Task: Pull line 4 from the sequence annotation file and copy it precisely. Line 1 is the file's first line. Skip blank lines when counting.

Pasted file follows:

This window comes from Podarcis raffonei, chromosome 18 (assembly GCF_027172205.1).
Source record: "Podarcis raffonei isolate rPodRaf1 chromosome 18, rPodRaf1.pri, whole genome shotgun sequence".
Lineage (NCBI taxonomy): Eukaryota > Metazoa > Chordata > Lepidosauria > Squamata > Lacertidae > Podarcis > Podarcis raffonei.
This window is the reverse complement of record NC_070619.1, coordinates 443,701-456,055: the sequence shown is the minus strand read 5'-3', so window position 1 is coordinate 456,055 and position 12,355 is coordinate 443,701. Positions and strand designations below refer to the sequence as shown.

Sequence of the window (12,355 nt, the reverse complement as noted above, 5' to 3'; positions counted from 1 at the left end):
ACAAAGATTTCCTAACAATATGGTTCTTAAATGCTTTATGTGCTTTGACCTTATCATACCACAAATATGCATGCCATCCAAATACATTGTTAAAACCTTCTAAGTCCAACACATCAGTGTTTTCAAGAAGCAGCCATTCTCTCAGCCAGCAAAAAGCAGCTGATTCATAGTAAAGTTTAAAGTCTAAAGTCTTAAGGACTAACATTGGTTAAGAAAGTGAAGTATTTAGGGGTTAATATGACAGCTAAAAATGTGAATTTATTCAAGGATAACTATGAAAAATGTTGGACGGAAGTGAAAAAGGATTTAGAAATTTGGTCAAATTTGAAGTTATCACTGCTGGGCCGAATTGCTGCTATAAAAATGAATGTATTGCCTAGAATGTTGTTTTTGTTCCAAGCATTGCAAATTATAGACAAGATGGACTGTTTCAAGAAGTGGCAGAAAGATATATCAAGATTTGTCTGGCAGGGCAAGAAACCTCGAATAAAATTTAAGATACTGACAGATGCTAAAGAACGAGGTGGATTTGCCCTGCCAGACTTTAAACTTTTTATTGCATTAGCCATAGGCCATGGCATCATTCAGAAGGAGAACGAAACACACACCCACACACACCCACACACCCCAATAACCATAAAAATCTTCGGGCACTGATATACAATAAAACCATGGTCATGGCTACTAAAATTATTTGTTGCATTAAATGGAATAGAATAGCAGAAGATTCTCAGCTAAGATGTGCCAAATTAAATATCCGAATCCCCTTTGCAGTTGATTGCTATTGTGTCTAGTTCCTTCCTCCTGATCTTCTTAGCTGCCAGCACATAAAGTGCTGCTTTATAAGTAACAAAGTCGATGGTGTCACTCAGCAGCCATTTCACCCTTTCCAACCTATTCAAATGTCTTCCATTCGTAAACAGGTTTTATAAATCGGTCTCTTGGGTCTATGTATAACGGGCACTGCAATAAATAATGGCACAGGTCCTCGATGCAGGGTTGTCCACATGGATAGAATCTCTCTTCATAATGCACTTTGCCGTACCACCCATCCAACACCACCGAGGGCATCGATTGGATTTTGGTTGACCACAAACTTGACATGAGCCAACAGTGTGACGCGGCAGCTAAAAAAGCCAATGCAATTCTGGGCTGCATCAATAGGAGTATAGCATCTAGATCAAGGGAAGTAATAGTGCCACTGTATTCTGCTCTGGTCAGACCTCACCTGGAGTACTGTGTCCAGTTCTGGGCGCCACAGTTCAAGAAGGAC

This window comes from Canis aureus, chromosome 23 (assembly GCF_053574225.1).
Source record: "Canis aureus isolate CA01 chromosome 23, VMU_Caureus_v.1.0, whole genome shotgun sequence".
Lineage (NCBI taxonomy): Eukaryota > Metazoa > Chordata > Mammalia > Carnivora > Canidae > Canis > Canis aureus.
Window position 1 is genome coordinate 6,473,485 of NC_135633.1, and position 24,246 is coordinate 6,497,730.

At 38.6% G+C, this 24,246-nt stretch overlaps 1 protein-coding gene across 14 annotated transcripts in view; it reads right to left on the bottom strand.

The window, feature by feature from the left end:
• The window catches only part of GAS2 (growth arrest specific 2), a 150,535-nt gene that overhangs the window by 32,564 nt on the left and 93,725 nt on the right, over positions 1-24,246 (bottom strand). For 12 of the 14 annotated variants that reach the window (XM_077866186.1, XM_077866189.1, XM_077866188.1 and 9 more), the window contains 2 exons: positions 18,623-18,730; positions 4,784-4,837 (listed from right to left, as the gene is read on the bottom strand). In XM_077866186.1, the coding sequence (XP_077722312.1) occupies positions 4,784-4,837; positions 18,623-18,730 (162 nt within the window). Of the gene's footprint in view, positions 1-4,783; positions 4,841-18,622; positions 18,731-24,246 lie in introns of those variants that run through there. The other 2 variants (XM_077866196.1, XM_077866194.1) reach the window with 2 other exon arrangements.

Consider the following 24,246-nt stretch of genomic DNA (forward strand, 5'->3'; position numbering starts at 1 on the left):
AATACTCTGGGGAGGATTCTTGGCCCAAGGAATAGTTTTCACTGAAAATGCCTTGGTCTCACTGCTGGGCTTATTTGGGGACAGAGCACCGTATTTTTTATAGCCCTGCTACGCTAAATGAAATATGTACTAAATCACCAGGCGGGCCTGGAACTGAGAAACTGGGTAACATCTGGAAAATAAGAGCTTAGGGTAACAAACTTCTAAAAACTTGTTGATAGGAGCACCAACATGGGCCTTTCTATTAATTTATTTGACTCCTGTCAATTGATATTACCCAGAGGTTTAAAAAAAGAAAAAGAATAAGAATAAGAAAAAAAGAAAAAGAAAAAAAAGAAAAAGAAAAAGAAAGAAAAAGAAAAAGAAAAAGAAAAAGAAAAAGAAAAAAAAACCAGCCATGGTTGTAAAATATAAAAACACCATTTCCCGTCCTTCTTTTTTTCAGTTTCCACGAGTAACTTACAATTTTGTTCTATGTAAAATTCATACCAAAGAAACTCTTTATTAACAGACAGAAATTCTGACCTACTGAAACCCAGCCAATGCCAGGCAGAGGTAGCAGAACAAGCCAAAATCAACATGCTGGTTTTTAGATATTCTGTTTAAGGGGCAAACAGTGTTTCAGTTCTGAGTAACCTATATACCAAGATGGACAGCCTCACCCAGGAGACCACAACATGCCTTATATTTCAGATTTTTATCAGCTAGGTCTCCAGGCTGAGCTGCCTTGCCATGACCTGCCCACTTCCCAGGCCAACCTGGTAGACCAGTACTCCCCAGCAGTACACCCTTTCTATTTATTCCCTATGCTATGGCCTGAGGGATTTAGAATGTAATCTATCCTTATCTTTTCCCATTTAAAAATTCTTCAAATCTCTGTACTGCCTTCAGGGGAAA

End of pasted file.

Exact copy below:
This window is the reverse complement of record NC_070619.1, coordinates 443,701-456,055: the sequence shown is the minus strand read 5'-3', so window position 1 is coordinate 456,055 and position 12,355 is coordinate 443,701. Positions and strand designations below refer to the sequence as shown.